Death Will Get You Sober starts with my protagonist waking up in detox on the Bowery on Christmas Day. The Bowery in lower Manhattan, along with Seattle’s Skid Row and its namesakes in Los Angeles and other cities, has long been synonymous with down-and-out chronic alcoholism. The area was famous for its bars and flophouses as well as the “Bowery bums” who came from all over the country to drink cheap Thunderbird and sleep it off in the gutter.
I first went there in 1983. For a seminar connected with getting my alcoholism counseling credential, I had a choice of places to intern. My professor urged me to pass up the expensive private clinic and go down to the Bowery. “You’ll love it,” he said, and he was right. I caught the very end of the era before the homeless spread out all over the city. There were only a few bars and two or three genuine flophouses left. But walking down the Bowery from Astor Place, you entered another world when you crossed Fifth Street.
The program was housed in the notorious men’s shelter on Third Street, still a scary place at that time. To reach the elevator, you had to breast your way through crowds of not too sweet-smelling men who stood around in a fog of cigarette smoke. The elevator had no buzzer. To get to the program on the fourth floor, you had to pound on the scarred elevator door with your fist, and eventually Wisdom the elevator man would bring it creaking down to get you. (His name was Winston, but no one called him that.) You took your life in your hands if you used the stairs.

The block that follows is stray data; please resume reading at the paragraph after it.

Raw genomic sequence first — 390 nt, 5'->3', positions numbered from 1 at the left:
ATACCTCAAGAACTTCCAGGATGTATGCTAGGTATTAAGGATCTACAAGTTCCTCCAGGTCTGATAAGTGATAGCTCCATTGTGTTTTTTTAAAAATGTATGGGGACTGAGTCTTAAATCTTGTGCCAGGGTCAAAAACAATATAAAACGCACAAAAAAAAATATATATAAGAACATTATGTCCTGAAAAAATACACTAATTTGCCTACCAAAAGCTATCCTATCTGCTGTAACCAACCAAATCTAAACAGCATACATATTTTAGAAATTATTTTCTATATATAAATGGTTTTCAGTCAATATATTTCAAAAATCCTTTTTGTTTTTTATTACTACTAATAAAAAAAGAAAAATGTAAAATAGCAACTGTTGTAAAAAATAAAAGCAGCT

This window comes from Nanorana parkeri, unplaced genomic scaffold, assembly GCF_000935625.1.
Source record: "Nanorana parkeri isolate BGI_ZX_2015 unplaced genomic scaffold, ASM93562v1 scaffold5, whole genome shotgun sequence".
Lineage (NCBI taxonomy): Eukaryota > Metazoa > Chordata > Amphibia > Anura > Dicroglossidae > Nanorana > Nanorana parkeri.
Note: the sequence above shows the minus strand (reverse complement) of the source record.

My first day as an intern, the last of the cops who’d formed the first “rescue team” in 1967 to bring “Bowery bums” to detox instead of just throwing them in jail took me out with him. It was Check Day, when all the guys on any kind of public assistance or veteran’s benefits got their monthly check. So nobody was lying in the gutter. The cop said we’d find them in the bars. It was 10:30 in the morning. I remember the sun slanting down across the bar, the dust, the bartender polishing a glass, and the row of heads that turned toward us in unison. They all knew the cop. They knew why we were there. The bartender sounded like an elevator man in Bloomingdale’s. He said, “Fourth floor! fourth floor! who wants to go?” They knew exactly what he meant. They’d all spent many nights in the shelter. Some of them had been in detox 60 times.
One elderly gentleman slid off his stool and announced, “I’ll go!” He was small and grizzled, and I remember his baggy black and white checked pants. Chatty in the police car as we drove the short distance back to Third Street, he told me he’d once been a social worker himself. Not likely, the cop told me.
I kind of telescoped the gentrification of the Bowery in the book. But the shelter was cleaned up by the time I went back in 1993 as program director of an outpatient alcohol program. The building also housed a drug therapeutic community. I once walked up the formerly dangerous stairs in a Santa Claus hat and a red feather boa to help sing Christmas carols in the detox. During the later 90s, chi-chi restaurants and fern bars started moving onto the Bowery. A block east, blue recycling garbage cans stood neatly in front of the Hell’s Angels clubhouse. Their stretch of Third Street curb was painted yellow. The city had put up a sign: “Parking reserved for Hell’s Angels motorcycles only.”